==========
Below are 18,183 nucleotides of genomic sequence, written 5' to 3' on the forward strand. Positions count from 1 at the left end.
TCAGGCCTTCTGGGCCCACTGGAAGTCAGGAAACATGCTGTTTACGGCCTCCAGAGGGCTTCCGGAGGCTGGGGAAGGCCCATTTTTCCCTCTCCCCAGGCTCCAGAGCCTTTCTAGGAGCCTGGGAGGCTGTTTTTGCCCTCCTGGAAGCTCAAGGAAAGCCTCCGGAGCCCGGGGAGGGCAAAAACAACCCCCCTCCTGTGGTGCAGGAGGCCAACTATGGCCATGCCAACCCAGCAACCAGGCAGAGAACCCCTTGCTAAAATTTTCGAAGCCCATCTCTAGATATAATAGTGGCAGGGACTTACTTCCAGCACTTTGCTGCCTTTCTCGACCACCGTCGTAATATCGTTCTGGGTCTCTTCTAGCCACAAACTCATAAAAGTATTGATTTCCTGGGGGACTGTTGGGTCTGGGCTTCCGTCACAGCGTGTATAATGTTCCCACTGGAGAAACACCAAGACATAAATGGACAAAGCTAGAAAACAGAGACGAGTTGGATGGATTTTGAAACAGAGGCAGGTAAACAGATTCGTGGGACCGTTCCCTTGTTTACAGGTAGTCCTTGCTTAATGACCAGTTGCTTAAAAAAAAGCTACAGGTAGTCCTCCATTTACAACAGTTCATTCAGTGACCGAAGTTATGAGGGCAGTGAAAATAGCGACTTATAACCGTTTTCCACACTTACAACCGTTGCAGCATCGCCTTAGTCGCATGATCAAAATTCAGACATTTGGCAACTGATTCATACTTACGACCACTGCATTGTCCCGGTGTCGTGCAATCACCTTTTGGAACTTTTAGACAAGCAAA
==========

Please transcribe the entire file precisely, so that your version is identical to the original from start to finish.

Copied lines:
Below are 18,183 nucleotides of genomic sequence, written 5' to 3' on the forward strand. Positions count from 1 at the left end.
TCAGGCCTTCTGGGCCCACTGGAAGTCAGGAAACATGCTGTTTACGGCCTCCAGAGGGCTTCCGGAGGCTGGGGAAGGCCCATTTTTCCCTCTCCCCAGGCTCCAGAGCCTTTCTAGGAGCCTGGGAGGCTGTTTTTGCCCTCCTGGAAGCTCAAGGAAAGCCTCCGGAGCCCGGGGAGGGCAAAAACAACCCCCCTCCTGTGGTGCAGGAGGCCAACTATGGCCATGCCAACCCAGCAACCAGGCAGAGAACCCCTTGCTAAAATTTTCGAAGCCCATCTCTAGATATAATAGTGGCAGGGACTTACTTCCAGCACTTTGCTGCCTTTCTCGACCACCGTCGTAATATCGTTCTGGGTCTCTTCTAGCCACAAACTCATAAAAGTATTGATTTCCTGGGGGACTGTTGGGTCTGGGCTTCCGTCACAGCGTGTATAATGTTCCCACTGGAGAAACACCAAGACATAAATGGACAAAGCTAGAAAACAGAGACGAGTTGGATGGATTTTGAAACAGAGGCAGGTAAACAGATTCGTGGGACCGTTCCCTTGTTTACAGGTAGTCCTTGCTTAATGACCAGTTGCTTAAAAAAAAGCTACAGGTAGTCCTCCATTTACAACAGTTCATTCAGTGACCGAAGTTATGAGGGCAGTGAAAATAGCGACTTATAACCGTTTTCCACACTTACAACCGTTGCAGCATCGCCTTAGTCGCATGATCAAAATTCAGACATTTGGCAACTGATTCATACTTACGACCACTGCATTGTCCCGGTGTCGTGCAATCACCTTTTGGAACTTTTAGACAAGCAAA